The Internal Revenue Service’s (IRS) Office of Online Services (OLS) is looking for a FedRAMP compliant Customer Feedback Management (CFM) cloud-based solution.

OLS, which is tasked with bringing best practices from the public and private sectors to improve the taxpayer experience with the IRS, currently uses a survey tool on to measure taxpayer satisfaction and website performance, and to improve the customer experience (CX).

In a request for information (RFI), the IRS said it needs the new solution because “taxpayer behaviors are continuously changing” and the IRS “must proactively adapt to identify emerging taxpayer needs, introduce online opportunities, implement strategies to capture lost revenue, and increase taxpayer compliance.”

The eventual solution needs to include customer satisfaction survey capabilities and text analytics technology in an omnichannel environment for a cloud-based survey collection of data. OLS said the RFI is intended to help it assess and identify the latest technology innovations and best practices, including building, deploying, customization, tools, architectural, application, security, and governance considerations.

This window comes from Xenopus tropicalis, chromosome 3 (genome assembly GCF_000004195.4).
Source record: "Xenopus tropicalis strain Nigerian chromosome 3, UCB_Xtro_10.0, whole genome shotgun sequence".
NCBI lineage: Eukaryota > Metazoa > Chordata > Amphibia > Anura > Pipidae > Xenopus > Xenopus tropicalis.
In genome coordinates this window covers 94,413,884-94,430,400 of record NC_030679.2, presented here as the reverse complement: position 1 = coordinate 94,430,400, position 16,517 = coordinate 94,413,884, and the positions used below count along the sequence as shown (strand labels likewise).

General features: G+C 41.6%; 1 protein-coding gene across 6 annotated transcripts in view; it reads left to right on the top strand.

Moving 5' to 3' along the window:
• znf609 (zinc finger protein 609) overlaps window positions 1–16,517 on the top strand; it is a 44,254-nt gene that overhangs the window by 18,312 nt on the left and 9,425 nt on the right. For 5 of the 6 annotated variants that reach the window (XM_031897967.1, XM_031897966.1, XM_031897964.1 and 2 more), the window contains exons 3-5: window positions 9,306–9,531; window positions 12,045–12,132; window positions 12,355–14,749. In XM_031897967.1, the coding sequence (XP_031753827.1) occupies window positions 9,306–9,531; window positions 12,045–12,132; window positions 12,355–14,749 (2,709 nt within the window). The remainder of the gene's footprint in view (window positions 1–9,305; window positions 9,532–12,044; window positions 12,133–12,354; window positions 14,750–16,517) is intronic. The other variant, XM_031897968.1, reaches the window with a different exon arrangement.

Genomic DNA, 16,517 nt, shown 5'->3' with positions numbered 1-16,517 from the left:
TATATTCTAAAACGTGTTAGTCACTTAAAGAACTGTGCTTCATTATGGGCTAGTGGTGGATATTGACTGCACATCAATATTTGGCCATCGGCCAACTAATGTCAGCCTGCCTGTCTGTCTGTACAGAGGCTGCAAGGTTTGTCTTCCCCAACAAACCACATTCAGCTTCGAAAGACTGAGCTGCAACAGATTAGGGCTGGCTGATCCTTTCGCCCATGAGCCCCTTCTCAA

OLS identified four overarching goals for the solution:

  • Reduce the manual transitioning of data or report creation;
  • Robust access to real-time data analysis;
  • Maximize the ease of interface with other IRS systems; and
  • Text Analysis.

The RFI said respondents needed to provide a rough order of magnitude (ROM) for the potential CFM solution. The ROM should outline a pricing model that includes all the technical capabilities proposed, as well as consultative features that are included with the survey tool. OLS said the ROM should be defined as one of the following:

  • Less than $1M;
  • Between $1M and $5M; or
  • More than $5M.

In their submission, respondents are asked to describe:

  • How the secure data storage securities, encrypted data transmission, and privacy policies comply with Federal standards.
  • How the respondent manages and disposes of records.
  • The respondent’s ability to comply with federal accessibility guidelines.
  • How Personally Identifiable Information (PII) is collected, handled, and discarded.
  • If restrictions exist on the number of surveys that can be created.
  • Surveys as it relates to mobile application platforms.
  • The estimated timeline to design, develop, test, and deploy your proposed solution.
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Kate Polit
Kate Polit
Kate Polit is MeriTalk's Assistant Copy & Production Editor covering the intersection of government and technology.